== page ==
“Corn is the primary feedstock now for U.S. Ethanol production, but the Bush administration and industry representatives have said new crops will be needed for ethanol production as demand for the fuel is expected to expand in coming years.

“Rep. Jerry Moran, R-Kan., who submitted the legislation Wednesday for consideration by the House Agriculture Committee as an amendment to the 2007 farm bill, predicted it will be key to boost production of cellulose feedstocks.”

With respect to timing, Congressional Quarterly writer Catharine Richert noted yesterday that, “Committee members hope the changes will deter attacks on the House floor from lawmakers who view farm subsidies as wasteful and trade distorting. The bill could come up for a vote on the floor as early as next week, Speaker Nancy Pelosi, D-Calif., said Wednesday.”

And, Congressional Quarterly writer Alan K. Ota reported yesterday that, “Democrats do not want to be blamed for inaction when the current farm bill expires Sept. 30, and the House panel is moving faster than its Senate counterpart.

“‘The Senate is not doing anything,’ Peterson said. ‘The only way for us to get this done is for us to pass a bill in the House that has broad support. When we finish the bill, I’m going to be calling (Senate Majority Leader) Harry Reid to tell him, ‘We’ve got a good bill. And we need to work together to get this done.’”

WTO Issues

Reuters writer Orla Ryan reported yesterday that, “The faltering Doha round of global trade talks can still succeed, but it remains to be seen whether a deal can be clinched soon or take several years, U.S. Trade Representative Susan Schwab said on Wednesday.

“‘I believe the Doha round can be successful, the question is one of time,’ she told reporters in Ghana during a trade forum” (transcript of Amb. Schwab’s comments at the AGOA (African Growth and Opportunity Act) Forum available here).

Reuters writer William Schomberg reported today that, “Brazil signalled tough talks ahead to save a global trade deal on Wednesday, saying last-ditch compromise proposals leaned too heavily in favour of rich countries.

“Brazilian Foreign Minister Celso Amorim also criticised the United States for saying it would not discuss the kind of cuts to U.S. farm subsidies that many poor countries are seeking.”

And a Reuters news item from yesterday (via DTN, link requires subscription) noted that, “Slashing U.S. farm subsidies to as low as $13 billion a year is ‘unacceptable’ and a cut proposed in a new framework for the Doha trade talks would rob farmers of a buffer to weather changes in crop prices, a Bush administration official said on Wednesday.”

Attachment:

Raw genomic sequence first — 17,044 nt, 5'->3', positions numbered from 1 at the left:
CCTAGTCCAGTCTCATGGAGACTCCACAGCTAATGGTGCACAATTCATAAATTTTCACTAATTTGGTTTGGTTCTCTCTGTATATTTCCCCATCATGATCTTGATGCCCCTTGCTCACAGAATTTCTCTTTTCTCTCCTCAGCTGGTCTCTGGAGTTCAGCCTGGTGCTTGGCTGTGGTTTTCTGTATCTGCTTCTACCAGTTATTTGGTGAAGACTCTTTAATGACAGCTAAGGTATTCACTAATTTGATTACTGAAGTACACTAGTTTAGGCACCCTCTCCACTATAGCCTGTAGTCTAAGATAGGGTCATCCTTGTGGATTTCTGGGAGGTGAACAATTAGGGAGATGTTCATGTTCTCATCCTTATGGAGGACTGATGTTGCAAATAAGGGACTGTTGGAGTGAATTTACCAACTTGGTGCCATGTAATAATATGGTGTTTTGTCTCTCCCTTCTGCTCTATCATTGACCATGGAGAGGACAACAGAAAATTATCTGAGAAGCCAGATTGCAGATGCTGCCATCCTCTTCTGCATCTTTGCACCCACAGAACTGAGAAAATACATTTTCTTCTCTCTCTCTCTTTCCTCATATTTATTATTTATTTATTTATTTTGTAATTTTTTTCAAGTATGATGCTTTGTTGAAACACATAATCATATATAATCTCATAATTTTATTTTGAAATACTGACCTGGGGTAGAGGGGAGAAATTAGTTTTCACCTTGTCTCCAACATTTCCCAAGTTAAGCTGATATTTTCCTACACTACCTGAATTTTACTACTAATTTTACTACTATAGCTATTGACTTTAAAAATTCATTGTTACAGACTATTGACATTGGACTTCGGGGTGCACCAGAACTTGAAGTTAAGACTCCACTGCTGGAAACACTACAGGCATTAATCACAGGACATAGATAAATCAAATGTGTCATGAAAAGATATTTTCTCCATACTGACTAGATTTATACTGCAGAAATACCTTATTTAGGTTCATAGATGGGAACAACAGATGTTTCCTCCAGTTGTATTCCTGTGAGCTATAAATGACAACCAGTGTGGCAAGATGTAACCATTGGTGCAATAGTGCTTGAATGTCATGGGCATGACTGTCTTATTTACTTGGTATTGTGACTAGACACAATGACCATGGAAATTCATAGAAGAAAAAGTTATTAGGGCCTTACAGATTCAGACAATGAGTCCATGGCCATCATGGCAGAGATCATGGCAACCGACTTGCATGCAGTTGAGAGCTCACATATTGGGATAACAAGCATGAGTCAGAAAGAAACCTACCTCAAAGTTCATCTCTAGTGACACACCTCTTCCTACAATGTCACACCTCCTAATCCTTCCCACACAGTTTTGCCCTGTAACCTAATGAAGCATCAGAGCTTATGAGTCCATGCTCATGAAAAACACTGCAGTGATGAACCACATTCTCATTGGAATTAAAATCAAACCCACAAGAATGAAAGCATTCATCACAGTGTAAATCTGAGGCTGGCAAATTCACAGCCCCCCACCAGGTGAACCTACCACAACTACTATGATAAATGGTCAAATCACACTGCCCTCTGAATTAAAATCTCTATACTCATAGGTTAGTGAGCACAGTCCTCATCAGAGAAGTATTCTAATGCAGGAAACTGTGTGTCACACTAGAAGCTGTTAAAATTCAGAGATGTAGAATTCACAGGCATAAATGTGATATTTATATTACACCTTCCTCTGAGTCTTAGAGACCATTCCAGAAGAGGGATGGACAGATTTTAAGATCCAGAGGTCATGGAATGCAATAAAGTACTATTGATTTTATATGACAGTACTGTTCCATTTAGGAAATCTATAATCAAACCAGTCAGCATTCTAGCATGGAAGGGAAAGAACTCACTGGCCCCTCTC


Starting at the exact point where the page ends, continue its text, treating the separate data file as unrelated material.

Also on the latest WTO proposed framework, Sen. Tom Harkin (D-Iowa) stated earlier this week that, “Although the majority of the key figures proposed by Mr. Falconer that would establish the level of reductions required in domestic support, agricultural tariffs, and export subsidies appear in the draft text as ranges, those ranges represent greater reductions in U.S. domestic support and lesser gains in market access than were envisioned in the U.S. proposal tabled in October 2005. If a final Doha round agreement were to reflect these ranges, it would face a difficult road in being approved by the U.S. Congress.”

And, Bartholomew Sullivan reported in yesterdays Commercial Appeal (Memphis, Tennessee) that, “The chairman of the agricultural trade negotiations at the World Trade Organization in Geneva has circulated a draft proposal on cotton subsidization that the Memphis-based National Cotton Council considers unacceptable (NCC press release available here).

“The council urged the Bush Administration to oppose ‘the cotton-specific language’ in the proposal or risk its support for extending trade-promotion authority in the future.”

Larry Elliott, writing yesterday at The Guardian, stated that, “In what WTO insiders admit is the last hope of salvaging the Doha round, the Geneva-based organisation admitted that countries would not get everything they wanted from draft texts in the most contentious areas of agricultural and industrial trade. European farmers would have to accept cuts in tariffs of up to 73% on some products, while the United States would need to reduce farm subsidies by between 66% and 73%, according to the negotiating documents.”

Mr. Elliott also indicated that, “The WTO hopes that members will use the texts as the basis for negotiations, to secure an outline deal possibly before the start of the US presidential campaign in the new year or failing that by the middle of 2009. One WTO source said, that the outlook would be bleak if the members rejected the new texts. ‘If they do that the Doha round is dead’, he said.”

Keith Good